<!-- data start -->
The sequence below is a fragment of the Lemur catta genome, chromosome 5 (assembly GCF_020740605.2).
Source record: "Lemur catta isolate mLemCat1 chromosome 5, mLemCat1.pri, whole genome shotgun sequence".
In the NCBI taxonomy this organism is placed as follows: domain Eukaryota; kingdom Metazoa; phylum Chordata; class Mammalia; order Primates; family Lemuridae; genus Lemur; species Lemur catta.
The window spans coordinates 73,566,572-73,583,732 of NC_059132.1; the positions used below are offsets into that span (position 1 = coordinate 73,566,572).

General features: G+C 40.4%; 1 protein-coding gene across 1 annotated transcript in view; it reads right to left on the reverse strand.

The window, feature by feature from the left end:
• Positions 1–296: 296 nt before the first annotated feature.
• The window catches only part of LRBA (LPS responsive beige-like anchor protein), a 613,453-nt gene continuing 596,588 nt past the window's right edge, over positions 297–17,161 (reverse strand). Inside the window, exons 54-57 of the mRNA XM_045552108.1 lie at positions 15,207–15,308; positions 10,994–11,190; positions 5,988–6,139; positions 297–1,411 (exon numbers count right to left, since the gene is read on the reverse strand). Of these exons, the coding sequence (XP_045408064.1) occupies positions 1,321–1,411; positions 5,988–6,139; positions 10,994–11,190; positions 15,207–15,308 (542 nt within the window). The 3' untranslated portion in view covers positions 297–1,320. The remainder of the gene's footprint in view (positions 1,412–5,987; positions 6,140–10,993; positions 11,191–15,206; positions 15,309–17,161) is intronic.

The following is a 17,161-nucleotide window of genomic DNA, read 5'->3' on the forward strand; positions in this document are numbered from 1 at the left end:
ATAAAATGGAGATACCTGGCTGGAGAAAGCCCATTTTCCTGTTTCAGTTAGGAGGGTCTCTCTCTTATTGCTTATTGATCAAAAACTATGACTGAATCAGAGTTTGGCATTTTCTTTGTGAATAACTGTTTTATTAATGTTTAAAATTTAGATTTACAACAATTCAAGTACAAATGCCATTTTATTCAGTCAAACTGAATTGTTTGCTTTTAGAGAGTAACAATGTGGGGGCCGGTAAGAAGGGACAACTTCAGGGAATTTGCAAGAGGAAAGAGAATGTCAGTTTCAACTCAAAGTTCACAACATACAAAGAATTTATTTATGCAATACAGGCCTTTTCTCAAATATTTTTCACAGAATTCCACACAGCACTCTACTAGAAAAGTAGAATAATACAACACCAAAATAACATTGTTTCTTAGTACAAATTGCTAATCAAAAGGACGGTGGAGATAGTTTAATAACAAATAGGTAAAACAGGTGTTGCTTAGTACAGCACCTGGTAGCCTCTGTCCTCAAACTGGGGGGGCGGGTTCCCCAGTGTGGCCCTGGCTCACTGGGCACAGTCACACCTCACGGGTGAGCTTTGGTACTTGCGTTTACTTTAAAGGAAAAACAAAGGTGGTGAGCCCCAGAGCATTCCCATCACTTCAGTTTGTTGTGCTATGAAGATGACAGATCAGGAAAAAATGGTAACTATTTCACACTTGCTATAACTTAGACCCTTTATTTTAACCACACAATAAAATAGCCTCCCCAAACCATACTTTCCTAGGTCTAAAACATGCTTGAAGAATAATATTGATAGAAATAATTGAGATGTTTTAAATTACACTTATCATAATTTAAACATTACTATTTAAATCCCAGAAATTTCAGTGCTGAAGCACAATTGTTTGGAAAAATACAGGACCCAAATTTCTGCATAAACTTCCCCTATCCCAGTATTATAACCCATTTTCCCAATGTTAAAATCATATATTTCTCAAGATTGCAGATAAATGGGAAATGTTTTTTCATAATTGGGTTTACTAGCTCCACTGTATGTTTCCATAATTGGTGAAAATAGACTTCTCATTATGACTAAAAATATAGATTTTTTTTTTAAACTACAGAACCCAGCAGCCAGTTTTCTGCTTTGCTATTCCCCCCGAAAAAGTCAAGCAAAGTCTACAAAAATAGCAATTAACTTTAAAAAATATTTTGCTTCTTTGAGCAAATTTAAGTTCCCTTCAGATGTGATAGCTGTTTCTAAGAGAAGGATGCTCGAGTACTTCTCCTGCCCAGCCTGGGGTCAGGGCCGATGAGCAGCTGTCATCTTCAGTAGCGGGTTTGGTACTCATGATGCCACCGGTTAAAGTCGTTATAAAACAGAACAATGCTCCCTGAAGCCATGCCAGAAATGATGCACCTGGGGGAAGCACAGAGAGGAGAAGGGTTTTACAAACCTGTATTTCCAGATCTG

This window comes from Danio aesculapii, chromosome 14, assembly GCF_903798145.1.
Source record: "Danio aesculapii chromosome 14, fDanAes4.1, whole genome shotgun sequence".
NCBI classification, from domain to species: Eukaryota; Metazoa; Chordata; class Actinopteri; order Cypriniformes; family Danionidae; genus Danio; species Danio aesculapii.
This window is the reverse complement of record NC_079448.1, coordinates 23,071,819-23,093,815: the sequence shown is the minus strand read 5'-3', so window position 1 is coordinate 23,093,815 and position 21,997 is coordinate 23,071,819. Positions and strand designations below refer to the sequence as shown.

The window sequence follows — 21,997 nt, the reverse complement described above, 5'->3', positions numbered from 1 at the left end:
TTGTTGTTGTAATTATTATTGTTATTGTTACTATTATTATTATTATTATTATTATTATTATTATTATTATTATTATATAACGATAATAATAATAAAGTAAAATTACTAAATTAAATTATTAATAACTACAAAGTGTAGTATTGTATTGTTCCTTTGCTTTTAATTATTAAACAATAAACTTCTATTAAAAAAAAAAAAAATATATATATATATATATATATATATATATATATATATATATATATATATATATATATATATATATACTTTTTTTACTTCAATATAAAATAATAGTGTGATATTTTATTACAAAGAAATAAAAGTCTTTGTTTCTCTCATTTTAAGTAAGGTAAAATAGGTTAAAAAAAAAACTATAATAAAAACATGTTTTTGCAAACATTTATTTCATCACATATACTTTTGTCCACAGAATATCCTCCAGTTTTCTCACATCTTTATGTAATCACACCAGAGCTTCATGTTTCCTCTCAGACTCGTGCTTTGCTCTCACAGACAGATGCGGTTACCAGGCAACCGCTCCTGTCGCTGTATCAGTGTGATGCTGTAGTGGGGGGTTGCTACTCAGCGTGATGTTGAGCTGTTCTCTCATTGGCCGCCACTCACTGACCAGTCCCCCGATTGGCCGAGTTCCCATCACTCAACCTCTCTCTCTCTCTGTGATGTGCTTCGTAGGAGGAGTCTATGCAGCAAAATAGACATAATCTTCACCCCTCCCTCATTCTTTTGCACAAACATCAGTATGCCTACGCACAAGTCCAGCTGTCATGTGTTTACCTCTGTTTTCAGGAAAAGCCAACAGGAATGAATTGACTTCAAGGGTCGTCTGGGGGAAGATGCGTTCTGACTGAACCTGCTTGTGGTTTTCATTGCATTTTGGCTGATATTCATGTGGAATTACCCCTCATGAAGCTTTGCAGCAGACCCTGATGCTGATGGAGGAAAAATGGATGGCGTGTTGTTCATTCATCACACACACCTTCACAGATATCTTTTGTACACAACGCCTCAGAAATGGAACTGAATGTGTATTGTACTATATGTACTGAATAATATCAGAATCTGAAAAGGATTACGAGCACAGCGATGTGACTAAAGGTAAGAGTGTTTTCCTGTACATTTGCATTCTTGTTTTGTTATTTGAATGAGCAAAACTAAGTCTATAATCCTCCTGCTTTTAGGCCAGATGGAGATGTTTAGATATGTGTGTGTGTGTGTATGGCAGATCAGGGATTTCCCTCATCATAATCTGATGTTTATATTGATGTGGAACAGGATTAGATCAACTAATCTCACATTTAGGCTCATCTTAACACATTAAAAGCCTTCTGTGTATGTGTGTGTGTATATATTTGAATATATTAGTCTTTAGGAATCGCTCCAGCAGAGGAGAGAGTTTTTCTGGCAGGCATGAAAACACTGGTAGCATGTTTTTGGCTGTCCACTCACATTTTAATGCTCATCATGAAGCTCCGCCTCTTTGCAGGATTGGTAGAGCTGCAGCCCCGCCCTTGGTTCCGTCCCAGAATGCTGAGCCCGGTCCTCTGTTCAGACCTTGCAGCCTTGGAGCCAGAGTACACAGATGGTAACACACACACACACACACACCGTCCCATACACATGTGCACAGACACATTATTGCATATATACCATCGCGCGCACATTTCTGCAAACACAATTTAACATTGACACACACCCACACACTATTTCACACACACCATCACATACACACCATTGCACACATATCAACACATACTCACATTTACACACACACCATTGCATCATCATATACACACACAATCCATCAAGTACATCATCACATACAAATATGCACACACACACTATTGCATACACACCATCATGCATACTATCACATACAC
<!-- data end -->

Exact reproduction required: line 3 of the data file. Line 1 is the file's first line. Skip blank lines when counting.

In the NCBI taxonomy this organism is placed as follows: domain Eukaryota; kingdom Metazoa; phylum Chordata; class Mammalia; order Primates; family Lemuridae; genus Lemur; species Lemur catta.